Why You Should Think Twice About Ordering Jalapeños At Subway

2021 has been a tough year for Subway. Perhaps most notable was the November scandal concerning Subway's tuna, which has been the subject of a lawsuit alleging it isn't really the premium ingredient Subway claims it is, per Business Insider. This may have caused some customers to wonder whether other foods at Subway are really what they thought they were.

Although Subway's catchphrase is "Eat Fresh," it's possible that this chain's ingredients are no fresher than any other restaurant's food. Eat This, Not That! reports that some of the ingredients customers would expect to be the freshest, like vegetables and chicken, reportedly arrive at Subway restaurants weeks old and packed with preservatives. These claims were written in an open letter to one of the company's owners that was signed by more than 100 Subway restaurant operators.

If those claims weren't concerning enough, some self-identified former and current Subway employees have claimed online that they weren't required to clean the produce (via Reddit). (Still, a few self-identified employees responded that this was not the case at their locations.) Boxes of tomatoes and peppers purportedly contained more than a few rotten veggies, and a number of Subway establishments may not require washing veggies or rinsing anything off. With all of these claims about Subway's food, should we be surprised that controversy has fallen on the sandwich shop's jalapeños as well?

Subway reportedly gives customers jalapeño stems

YouTuber Gus Johnson brought his jalapeño outrage to his 3 million subscribers. In a video posted to YouTube, Johnson shared the tale of how he purchased 20 Subway sandwiches with jalapeños. He proceeded to go through every single sandwich, removing jalapeños still bearing their stems. Only one of the 20 sandwiches did not contain any stems.

When Vice collaborated with Johnson to cover the story, Subway reached out with a statement about the jalapeño stems. Subway told Vice, "While the top portion of a jalapeño is a natural part of the pepper, some guests may not enjoy it as much so we are working on ways to address this."

Johnson posted a screenshot of the statement to Twitter, where fans ran with the chain's logic. David Prigs commented, "The stem is a 'natural part' of an apple too, but you don't see us eating that." Jose Sanchez added, "The avocado pit is a natural part of the avocado as well, but you don't see me wanting it in my guac." Sorry, Subway, but they make a good point.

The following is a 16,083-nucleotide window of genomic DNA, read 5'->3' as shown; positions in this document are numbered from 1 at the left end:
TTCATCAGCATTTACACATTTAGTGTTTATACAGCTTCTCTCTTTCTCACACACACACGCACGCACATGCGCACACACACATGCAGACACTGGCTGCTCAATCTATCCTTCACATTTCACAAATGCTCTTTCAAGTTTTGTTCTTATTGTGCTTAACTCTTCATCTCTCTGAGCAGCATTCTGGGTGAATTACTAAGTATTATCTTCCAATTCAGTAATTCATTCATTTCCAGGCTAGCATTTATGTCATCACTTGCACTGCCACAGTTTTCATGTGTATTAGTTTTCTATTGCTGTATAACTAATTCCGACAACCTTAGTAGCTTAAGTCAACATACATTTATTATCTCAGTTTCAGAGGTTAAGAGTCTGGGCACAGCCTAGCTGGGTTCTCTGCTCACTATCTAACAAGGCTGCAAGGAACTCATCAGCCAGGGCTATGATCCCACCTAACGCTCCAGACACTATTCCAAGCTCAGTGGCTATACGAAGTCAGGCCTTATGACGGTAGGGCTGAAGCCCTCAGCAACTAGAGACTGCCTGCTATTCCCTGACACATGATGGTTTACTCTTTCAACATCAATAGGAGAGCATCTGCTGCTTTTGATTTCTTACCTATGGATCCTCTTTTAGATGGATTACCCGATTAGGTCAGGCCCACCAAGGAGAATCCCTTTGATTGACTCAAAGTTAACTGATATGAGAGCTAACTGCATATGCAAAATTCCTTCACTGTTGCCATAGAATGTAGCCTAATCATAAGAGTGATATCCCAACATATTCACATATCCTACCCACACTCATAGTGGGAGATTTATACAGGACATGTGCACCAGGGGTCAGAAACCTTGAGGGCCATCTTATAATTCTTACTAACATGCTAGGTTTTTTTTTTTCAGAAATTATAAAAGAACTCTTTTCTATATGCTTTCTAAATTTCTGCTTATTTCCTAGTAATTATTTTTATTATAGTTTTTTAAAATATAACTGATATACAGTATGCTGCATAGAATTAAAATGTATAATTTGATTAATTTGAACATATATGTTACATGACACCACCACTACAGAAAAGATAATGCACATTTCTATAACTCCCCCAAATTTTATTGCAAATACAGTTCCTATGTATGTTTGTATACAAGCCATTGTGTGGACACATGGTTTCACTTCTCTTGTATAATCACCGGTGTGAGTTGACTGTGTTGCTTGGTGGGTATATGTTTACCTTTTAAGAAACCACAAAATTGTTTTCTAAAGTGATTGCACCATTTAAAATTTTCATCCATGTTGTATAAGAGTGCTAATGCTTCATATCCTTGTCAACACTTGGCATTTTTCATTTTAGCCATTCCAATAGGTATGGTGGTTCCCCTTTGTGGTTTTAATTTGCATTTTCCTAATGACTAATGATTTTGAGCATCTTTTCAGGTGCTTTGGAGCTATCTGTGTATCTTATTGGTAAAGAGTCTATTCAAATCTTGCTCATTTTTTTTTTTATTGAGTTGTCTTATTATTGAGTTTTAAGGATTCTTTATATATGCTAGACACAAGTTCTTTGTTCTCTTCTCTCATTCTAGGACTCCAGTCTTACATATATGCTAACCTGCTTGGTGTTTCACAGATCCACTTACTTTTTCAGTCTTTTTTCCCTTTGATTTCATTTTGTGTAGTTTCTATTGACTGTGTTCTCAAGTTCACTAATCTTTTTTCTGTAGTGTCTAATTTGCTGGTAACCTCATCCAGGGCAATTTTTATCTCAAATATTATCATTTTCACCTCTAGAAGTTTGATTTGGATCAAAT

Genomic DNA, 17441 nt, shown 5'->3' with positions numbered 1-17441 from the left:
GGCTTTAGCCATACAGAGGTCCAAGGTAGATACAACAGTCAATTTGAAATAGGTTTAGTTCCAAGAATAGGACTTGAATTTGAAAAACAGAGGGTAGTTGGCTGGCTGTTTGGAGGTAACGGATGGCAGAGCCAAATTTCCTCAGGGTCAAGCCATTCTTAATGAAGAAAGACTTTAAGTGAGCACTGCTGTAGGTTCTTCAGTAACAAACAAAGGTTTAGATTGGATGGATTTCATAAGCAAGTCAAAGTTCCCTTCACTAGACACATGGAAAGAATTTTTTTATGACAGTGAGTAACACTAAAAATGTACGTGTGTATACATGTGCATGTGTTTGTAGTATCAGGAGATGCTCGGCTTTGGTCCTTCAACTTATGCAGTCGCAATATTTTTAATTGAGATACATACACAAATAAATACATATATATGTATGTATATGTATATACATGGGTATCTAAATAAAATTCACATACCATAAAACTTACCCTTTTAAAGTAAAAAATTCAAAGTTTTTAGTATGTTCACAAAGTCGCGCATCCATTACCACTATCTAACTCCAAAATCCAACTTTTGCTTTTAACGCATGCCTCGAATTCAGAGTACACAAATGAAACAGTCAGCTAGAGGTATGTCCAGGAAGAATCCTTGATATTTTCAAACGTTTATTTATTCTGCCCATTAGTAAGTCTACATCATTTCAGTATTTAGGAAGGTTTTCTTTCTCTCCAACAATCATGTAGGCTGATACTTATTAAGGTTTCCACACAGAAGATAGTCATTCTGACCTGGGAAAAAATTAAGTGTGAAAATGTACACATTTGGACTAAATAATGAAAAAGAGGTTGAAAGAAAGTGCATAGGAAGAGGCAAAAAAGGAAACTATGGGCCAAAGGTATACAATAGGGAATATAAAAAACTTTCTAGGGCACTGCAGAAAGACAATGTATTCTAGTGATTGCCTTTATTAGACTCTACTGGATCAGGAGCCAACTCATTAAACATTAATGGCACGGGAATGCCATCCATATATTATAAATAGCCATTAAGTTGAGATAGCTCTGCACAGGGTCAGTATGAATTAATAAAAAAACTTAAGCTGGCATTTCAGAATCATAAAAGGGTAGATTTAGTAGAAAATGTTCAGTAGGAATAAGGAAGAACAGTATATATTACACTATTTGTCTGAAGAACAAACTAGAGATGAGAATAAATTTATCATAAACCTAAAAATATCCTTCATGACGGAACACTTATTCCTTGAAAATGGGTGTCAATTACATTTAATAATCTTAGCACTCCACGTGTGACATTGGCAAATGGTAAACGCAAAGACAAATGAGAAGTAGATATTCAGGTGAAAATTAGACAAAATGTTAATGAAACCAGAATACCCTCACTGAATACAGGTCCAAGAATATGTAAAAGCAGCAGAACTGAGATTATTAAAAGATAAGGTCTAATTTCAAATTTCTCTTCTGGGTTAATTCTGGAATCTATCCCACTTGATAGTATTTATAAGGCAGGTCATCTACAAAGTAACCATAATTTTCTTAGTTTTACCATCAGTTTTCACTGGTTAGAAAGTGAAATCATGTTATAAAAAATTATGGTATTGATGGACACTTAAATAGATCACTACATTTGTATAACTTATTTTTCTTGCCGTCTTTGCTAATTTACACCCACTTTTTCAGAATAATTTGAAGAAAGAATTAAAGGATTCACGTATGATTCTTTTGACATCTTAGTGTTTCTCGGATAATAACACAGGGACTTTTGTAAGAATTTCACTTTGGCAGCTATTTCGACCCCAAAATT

Subway's tuna is also questionable

If you've been thinking about getting tuna on your Subway sandwich, you might want to skip that, too. As noted earlier, Subway's tuna has been under scrutiny for quite some time. Still, according to the Subway website, its tuna "is and always has been high-quality, premium and 100% real." 

When Subway tuna was lab-tested to identify its contents, some disturbing results came back: "19 of 20 tuna samples from Subway locations throughout Southern California had no detectable tuna DNA, and all of the samples contained at least one other animal protein, whether chicken, pork or cattle," The Washington Post reported in November.

Why is this problematic? Well, besides the obvious — Subway's claim that its tuna is "100% real" — this poses ethical dilemmas for individuals who may have religious or other dietary restrictions. Those who practice Islam or Judaism, for example, can normally consume tuna, but they may not want to risk consuming Subway tuna because it may contain pork, which is forbidden.

Maybe don't order Subway's chicken, either

Just like the jalapeños and the tuna, you may want to pass on Subway's chicken. While the chicken may not be as widely controversial as the tuna, it's still pretty gross when you find out it's not 100% chicken. So if the chicken isn't entirely chicken, what else is in there?

When tested, Subway's chicken did not contain any other meats. However, the Canadian Broadcasting Corporation's (CBC) "Marketplace" discovered (via Vice) that "Subway's oven roasted chicken contained 53.6% chicken DNA, and its chicken strips were a mere 42.8% chicken." At least the remainder was just soy protein, right? That's a little better than the reported contents of Subway's tuna.

Still, the deception goes further — those grill marks on Subway's chicken aren't real, either. To be fair, Subway isn't the only fast food chain to use meats with grill mark illusions. These marks give the impression your chicken was grilled while saving restaurants and suppliers time.